Navigating the Current State of Hiring
Today’s job market favors the skilled worker, and a candidate’s market comes with new hiring rules to consider. This is a market reliant on STEM (science, technology, engineering and math) workers, an elusive candidate group that’s increasingly challenging to fill. Specialized needs coupled with slow hiring practices and a disconnect in salary expectations are making hiring a strange new world.
Several of these lacking elements remained underground before rearing a collective head. One of the biggest issues being the gap in skilled workers in the top five industries of manufacturing, information technology (IT), healthcare, engineering and accounting and finance. Curious what binds these industries together? It’s science and math.
The skills gap in the STEM-related industries goes back decades. Now all five concentrations are facing the reality of years and years of students who avoided the study of science and math. While schools and libraries are working in tandem to re-introduce STEM skills in fun ways, there are few immediate fixes to mend the gap between available jobs and hiring the right candidates now.
Ready, Set, Hire
Considering the difficulty in finding job candidates with STEM skills, one might assume hiring qualified workers would be timely, at best. Even though it remains a candidate’s market, hiring now takes longer. A study from Glassdoor.com found the hiring process at 22.9 days in 2015, which is almost double the 12.6 rate in 2010.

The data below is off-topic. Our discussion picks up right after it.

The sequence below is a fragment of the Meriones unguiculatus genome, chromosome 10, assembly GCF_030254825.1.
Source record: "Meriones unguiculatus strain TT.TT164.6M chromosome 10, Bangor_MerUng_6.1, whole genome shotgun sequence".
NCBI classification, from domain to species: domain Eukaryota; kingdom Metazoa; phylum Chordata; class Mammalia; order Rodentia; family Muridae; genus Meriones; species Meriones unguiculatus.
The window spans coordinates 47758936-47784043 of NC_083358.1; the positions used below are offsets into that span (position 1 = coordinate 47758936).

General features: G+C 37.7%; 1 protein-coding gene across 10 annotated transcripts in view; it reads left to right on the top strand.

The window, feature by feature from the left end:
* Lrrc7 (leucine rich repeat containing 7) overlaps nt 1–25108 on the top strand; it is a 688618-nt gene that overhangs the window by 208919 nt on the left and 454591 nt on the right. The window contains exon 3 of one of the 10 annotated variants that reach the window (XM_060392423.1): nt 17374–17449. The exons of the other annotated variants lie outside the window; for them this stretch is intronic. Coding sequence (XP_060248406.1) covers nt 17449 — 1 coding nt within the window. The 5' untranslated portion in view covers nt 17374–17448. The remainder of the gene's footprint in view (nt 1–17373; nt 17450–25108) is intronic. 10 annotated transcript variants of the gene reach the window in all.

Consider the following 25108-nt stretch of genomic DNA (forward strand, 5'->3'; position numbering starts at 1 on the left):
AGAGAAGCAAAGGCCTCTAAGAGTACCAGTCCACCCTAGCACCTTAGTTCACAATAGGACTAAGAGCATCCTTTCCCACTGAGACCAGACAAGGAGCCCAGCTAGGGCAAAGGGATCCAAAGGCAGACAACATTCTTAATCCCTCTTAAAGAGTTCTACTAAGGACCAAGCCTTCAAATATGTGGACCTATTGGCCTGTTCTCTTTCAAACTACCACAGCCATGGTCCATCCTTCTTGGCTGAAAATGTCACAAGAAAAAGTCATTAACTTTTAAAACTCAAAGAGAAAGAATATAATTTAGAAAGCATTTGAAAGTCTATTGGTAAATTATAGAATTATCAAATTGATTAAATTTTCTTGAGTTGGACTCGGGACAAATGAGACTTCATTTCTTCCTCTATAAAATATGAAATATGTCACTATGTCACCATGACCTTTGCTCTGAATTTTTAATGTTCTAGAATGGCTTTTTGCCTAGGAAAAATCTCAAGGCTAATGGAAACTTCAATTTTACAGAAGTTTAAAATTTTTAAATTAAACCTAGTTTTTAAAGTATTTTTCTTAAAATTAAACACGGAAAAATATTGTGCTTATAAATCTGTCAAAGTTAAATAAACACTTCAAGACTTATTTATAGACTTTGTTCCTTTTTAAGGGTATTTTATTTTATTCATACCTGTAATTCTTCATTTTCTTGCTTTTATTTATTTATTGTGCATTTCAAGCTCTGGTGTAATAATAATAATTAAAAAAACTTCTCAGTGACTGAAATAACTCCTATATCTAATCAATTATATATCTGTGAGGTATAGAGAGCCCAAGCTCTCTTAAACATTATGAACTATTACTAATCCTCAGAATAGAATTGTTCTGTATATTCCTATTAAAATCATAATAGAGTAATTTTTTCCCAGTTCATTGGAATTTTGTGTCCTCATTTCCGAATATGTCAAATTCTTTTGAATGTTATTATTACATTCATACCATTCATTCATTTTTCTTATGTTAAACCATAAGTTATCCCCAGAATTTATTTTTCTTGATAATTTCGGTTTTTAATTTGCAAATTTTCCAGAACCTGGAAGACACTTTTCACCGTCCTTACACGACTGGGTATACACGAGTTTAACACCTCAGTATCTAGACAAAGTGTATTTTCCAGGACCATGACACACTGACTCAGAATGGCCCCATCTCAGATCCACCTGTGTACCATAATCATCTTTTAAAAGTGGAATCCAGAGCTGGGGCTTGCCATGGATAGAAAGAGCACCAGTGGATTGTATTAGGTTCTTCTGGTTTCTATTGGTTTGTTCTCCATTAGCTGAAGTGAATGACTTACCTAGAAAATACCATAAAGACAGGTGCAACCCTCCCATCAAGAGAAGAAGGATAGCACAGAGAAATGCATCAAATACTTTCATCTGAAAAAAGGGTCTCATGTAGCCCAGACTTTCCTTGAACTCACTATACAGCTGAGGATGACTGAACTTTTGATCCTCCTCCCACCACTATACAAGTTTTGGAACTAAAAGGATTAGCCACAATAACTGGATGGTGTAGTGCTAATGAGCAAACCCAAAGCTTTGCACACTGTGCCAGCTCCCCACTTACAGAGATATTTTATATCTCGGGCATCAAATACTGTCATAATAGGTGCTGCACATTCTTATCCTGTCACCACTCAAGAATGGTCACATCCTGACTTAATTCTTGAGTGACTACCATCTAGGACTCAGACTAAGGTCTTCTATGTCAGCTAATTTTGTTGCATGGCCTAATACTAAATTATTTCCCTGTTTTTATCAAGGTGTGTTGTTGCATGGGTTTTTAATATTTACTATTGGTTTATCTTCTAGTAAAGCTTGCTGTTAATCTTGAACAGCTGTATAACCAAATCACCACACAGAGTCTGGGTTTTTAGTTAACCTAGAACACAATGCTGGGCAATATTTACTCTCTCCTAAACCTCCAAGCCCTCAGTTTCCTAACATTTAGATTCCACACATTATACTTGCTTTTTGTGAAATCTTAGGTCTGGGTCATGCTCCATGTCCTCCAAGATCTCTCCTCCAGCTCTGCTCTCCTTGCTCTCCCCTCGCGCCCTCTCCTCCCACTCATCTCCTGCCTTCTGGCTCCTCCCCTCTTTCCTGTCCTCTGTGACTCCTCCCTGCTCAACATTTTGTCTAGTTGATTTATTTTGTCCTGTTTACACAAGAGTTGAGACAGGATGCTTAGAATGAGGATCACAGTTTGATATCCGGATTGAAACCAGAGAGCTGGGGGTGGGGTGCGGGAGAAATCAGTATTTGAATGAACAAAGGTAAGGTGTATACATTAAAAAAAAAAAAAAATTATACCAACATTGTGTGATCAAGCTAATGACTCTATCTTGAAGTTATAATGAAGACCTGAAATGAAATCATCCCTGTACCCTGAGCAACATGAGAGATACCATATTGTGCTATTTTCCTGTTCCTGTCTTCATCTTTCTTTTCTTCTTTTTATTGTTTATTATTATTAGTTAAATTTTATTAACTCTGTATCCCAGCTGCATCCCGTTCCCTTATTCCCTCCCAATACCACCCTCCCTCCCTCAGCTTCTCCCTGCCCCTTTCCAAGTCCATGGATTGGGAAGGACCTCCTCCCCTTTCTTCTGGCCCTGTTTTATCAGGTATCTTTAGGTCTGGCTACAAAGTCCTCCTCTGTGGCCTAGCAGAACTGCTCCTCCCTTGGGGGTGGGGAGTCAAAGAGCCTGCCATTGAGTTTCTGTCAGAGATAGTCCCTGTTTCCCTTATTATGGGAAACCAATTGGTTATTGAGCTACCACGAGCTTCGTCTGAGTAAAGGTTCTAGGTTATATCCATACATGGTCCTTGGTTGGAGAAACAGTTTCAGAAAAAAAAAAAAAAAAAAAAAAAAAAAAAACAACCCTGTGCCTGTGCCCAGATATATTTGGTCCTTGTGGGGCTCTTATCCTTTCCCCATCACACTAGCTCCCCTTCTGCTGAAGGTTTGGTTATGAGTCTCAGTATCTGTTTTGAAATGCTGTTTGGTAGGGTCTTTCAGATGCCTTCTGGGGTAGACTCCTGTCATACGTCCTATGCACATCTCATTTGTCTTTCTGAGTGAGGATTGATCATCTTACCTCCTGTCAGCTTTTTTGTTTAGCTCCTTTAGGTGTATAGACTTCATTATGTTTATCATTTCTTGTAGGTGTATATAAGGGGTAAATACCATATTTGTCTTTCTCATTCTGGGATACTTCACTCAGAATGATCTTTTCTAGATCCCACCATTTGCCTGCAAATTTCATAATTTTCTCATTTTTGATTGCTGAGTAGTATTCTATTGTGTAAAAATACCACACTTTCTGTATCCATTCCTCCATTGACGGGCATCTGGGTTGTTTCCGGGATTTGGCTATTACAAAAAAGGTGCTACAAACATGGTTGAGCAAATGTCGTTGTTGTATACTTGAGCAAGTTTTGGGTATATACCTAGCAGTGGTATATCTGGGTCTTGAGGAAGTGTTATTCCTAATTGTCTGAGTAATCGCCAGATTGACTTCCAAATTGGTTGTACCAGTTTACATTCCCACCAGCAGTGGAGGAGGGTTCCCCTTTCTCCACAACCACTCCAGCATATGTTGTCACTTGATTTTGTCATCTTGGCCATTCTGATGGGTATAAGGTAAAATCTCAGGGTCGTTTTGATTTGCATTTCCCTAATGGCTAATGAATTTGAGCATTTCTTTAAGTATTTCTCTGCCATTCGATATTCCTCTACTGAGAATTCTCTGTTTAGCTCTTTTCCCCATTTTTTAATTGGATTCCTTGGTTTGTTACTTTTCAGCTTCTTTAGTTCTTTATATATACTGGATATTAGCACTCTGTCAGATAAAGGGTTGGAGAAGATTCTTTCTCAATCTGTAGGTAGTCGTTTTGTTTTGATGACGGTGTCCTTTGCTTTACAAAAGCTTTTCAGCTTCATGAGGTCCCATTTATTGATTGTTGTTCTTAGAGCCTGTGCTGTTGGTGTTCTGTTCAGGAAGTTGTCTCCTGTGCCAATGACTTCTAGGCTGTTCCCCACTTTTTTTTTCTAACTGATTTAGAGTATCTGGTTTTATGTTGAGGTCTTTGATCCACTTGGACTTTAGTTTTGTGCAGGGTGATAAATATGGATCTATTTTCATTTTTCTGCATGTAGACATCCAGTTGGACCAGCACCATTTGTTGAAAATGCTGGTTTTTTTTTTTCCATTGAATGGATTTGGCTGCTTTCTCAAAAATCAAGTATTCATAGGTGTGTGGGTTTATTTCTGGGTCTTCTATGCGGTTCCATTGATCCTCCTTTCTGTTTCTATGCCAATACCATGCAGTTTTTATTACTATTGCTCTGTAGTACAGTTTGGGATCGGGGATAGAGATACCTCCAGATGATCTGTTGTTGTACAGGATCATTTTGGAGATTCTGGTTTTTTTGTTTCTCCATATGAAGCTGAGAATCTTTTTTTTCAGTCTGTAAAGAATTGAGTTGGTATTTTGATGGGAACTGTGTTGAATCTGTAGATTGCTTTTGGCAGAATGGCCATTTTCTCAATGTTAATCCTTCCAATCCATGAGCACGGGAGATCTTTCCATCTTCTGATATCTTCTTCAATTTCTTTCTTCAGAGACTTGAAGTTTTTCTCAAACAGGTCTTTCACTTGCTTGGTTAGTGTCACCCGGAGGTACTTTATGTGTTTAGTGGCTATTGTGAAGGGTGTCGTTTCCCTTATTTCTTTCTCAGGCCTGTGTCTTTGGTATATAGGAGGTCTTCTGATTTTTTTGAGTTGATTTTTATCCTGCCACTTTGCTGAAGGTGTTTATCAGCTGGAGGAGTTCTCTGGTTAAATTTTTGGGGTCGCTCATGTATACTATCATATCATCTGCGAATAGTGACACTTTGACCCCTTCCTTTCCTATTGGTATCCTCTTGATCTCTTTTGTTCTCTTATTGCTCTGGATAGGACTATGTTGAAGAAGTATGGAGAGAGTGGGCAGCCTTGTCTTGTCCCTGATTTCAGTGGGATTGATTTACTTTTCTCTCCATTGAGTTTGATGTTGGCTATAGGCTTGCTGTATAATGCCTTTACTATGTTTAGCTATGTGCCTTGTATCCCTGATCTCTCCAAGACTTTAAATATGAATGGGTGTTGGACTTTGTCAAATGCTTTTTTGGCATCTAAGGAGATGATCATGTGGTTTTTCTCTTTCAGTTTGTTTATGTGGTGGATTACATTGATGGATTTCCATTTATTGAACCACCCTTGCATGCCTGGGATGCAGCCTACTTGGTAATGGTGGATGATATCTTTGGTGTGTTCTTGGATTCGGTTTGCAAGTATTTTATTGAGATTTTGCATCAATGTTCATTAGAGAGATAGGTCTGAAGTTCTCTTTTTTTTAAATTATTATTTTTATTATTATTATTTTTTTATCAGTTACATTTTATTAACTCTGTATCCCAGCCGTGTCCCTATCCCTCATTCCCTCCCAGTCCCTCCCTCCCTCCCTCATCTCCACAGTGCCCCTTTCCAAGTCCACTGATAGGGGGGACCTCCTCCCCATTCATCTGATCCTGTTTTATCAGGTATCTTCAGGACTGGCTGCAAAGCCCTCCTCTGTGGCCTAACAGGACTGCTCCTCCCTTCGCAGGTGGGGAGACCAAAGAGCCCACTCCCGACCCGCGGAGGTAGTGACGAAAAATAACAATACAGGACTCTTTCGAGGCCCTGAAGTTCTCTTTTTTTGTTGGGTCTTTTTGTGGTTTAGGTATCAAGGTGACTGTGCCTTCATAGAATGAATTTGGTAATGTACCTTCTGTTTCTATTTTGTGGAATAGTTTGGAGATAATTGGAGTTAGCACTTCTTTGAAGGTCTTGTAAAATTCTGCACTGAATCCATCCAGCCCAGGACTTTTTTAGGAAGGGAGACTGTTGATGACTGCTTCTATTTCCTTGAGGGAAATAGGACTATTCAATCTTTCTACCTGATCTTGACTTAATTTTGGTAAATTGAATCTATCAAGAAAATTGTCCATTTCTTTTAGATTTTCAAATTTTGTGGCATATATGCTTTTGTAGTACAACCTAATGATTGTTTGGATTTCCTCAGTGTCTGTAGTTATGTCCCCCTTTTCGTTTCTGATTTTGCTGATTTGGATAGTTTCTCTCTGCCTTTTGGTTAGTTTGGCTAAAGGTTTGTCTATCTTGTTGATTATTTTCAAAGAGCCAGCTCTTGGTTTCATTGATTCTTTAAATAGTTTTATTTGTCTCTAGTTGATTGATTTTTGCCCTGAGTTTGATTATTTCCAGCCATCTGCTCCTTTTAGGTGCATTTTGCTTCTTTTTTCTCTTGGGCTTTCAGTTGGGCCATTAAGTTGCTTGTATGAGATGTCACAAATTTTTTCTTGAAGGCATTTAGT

Wondering where or who to point the finger at? In many cases, the longer process is the result of more comprehensive interview processes. For the candidate, this translates into additional presentations and multiple interviews. The swing toward more skilled jobs also means higher risk, making those hiring warier when vetting candidates.
More Money, More Money
With caution on both sides, it’s easy to see why the Jerry Maguire line, “Show me the money” still rings true. First uttered in 1996, the phrase is shorthand for anyone not feeling financial appreciation. The disconnect between what’s deserved and what’s offered finds recruiters blaming candidates for unrealistic expectations and candidates refusing offers with salaries thought too low. With sites such as salary.com and Glassdoor, it’s easier than ever for candidates to do their own salary research online, but the right salary can often secure a candidate who is on the fence.
Conditions creating the most recent candidate’s market didn’t happen overnight and they are not likely to be solved overnight either. One way hiring managers are finding success in the meantime is remaining flexible to candidate needs and working to find a solution suiting both parties. If salary can’t be budged, consider offering flex time or another intangible representative of a personal work-life balance. Understanding what motivates each candidate can go a long way in finding the right solution one hire at a time.